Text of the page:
Eduard Khegay elected bishop of Eurasia
BY ELLIOT WRIGHT
UNITED METHODIST NEWS SERVICE
The Rev. Eduard Khegay, a pastor, teacher, and church executive, was elected on Oct. 19 as the new bishop of the Eurasia Episcopal Area of The United Methodist Church, effective at the start of 2013. He succeeds Bishop Hans Växby, who is retiring, in the post based in Moscow, Russia.
The new bishop has some ties to this area. Khegay received a doctor of ministry degree from Wesley Theological Seminary in Washington D.C., in 2010 and the Baltimore-Washington Conference has an ongoing partnership with United Methodist churches in the Black Soil District of Russia.
Khegay, 42, was picked on the first ballot during the quadrennial meeting on Oct. 17-20 of the Northern Europe and Eurasia Central Conference of the denomination. He received 43 of the 62 valid votes cast. Born in Alma-Ata, Kazakhstan, he will be the first United Methodist bishop from the former Soviet Union.
Khegay says that his “mission is to inspire people to become Christ-like and [to] develop into full God-given potential to serve God and people.”
The new bishop has been the pastor of the Raduga United Methodist Church in Moscow and assistant to Växby since 2005. He has also held a wide range of positions within the Russian United Methodist Church over the past dozen years. He has continued an affiliation with mission and educational ministries in that area.
Methodism had existed in in the St. Petersburg area and in Siberia prior to the Russian Revolution of 1917. Suppressed there and in Soviet-dependent states for decades, it reemerged when the Soviet Union collapsed in 1991.
At the time of the collapse, Khegay was a student in hydraulic engineering at Bauman Moscow State Technical University, graduating in 1993. That same year, he began to study at the Moscow United Methodist Theological Seminary. He would go on to receive a Master of Divinity degree from Emory University’s Candler School of Theology in Atlanta and a Doctor of Ministry degree in 2010 from Wesley Theological Seminary in Washington. He was ordained as a United Methodist elder in 2001.
The two previous bishops of the Eurasia Area were present at Khegay’s election. They are, Växby, who is retiring after tenure of eight years, and Bishop Rüdiger Minor, who presided from 1993 to 2005. Växby is a native of Sweden. Minor is a native of Germany.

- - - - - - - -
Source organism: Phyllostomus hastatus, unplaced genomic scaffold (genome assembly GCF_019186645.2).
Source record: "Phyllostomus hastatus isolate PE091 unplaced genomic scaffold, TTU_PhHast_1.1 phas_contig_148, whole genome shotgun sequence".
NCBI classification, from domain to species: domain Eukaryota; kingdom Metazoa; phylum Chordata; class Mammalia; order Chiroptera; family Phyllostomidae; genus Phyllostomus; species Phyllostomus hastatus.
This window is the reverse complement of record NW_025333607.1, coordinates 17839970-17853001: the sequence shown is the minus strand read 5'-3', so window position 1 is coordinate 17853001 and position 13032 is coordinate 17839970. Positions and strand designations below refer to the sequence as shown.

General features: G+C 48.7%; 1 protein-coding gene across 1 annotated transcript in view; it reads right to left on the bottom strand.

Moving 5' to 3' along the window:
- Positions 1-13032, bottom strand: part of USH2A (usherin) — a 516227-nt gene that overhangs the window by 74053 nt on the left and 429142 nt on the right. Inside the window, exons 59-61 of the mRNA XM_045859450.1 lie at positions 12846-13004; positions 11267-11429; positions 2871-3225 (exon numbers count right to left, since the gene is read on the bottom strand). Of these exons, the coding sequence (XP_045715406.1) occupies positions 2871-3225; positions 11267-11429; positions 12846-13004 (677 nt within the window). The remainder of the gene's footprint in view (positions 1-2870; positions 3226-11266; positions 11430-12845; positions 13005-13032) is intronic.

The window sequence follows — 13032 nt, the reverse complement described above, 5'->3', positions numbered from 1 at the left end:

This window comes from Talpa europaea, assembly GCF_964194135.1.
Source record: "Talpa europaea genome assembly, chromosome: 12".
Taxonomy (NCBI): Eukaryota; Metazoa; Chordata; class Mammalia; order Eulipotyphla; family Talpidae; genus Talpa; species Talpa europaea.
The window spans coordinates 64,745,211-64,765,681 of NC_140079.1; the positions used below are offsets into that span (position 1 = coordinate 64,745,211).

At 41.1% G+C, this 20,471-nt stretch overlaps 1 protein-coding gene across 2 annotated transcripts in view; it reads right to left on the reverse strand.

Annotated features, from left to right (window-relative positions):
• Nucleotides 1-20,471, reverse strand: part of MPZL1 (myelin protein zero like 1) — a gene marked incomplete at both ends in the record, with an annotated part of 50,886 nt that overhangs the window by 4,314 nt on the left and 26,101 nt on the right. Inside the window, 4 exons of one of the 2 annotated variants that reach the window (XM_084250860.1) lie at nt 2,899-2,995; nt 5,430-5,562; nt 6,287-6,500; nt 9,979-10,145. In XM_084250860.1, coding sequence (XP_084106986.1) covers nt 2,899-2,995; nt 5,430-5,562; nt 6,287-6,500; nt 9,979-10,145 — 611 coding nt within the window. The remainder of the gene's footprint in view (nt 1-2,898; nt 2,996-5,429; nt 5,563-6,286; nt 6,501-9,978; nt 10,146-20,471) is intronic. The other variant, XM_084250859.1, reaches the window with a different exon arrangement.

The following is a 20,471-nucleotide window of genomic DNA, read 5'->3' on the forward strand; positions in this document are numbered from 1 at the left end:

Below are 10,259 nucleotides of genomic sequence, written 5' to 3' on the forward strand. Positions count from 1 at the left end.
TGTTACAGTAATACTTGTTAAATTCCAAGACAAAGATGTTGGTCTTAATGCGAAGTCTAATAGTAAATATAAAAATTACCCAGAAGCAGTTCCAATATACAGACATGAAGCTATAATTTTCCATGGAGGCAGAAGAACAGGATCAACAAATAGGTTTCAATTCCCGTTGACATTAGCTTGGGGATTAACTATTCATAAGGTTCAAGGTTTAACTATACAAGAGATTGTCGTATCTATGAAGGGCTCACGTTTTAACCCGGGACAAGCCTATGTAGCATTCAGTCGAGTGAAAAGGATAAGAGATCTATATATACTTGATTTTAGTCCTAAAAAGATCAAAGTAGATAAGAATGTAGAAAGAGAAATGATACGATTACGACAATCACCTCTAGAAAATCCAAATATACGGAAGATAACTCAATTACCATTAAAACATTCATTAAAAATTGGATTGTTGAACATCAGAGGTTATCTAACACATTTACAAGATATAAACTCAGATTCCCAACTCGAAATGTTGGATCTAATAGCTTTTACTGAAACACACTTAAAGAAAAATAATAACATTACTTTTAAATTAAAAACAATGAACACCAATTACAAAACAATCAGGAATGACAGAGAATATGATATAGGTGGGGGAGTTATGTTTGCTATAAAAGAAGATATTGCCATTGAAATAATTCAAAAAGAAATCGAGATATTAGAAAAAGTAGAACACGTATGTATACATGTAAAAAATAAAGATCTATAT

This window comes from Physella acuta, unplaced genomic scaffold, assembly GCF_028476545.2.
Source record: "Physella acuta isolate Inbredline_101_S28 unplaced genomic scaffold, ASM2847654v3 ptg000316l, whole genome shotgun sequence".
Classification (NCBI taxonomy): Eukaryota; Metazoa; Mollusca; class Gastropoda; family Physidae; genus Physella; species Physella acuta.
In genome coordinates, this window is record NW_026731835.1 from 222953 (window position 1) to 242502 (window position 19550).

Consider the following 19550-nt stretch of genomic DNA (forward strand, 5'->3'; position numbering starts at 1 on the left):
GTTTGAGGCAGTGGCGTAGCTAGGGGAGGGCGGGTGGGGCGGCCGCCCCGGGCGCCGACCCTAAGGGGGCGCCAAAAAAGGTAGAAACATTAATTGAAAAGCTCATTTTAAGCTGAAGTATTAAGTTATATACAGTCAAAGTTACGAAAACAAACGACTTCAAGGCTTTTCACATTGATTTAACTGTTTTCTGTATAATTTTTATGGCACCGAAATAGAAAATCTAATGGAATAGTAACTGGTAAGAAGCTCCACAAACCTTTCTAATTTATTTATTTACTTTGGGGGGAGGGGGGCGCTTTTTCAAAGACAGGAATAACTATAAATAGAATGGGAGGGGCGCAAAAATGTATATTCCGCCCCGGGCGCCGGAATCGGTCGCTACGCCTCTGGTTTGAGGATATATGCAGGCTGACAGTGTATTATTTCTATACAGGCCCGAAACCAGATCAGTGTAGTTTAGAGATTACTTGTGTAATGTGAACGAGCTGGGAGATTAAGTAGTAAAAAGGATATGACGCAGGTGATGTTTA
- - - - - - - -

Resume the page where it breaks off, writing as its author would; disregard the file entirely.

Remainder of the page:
The Eurasia Episcopal Area stretches across 11 time zones of Eastern Europe and the whole of Russia. In addition to Kazakhstan, the area includes Belarus Moldova, Ukraine and other former Soviet republics.
Khegay returned to the country of his birth to serve as district superintendent from 2009 to 2011 and up to his election as bishop was director of international relations for the Center for Church Leadership in Central Asia.
He was a pastor and superintendent in St. Petersburg from 2003 to 2005. In 2006, he played a major role in the start and management of Mesto Vstrechi, the Russian edition of the world-renowned daily devotion guide known in English as The Upper Room.
He has also played an active role in the Russia Initiative, the first of what became an extensive series of recent church development efforts, collectively known as In Mission Together, of the United Methodist Board of Global Ministries. The plan involves partnerships between Eurasia congregations and local churches and regional associations of churches in the United States and Western Europe.
Khegay is married to Victoria Nogay, and the couple has daughter, Liudmila, born in 2001.
As in the United States, local United Methodist churches around the world are organized into increasingly larger regional groups: numerous districts, dozens of annual conferences and seven central conferences in Africa, Asia and Europe. Two active bishops now lead the 11 annual (regional) and provisional conferences that form the Northern Europe and Eurasia Central Conference.
In the Northern Europe and Eurasia Central Conference, a bishop is first elected for an eight-year term. After eight years, the bishop can be elected for an additional four-year term. If the bishop qualifies for retirement at the end of 12 years of service, the bishop retires and then is considered a “bishop for life.” If the bishop is too young to retire, the bishop returns to his or her annual (regional) conference as a pastor and surrenders the “episcopal status.”
The United Methodist Book of Discipline directs bishops to “guard the faith, order, liturgy, doctrine, and discipline of the Church” and to “lead all persons entrusted to their oversight in worship, in the celebration of the sacraments, and in their mission of witness and service in the world.” Bishops also are to be “prophetic voices and courageous leaders in the cause of justice for all people.”
Wright is a long-time reporter on United Methodist news. Heather Hahn of United Methodist News Service contributed to this report.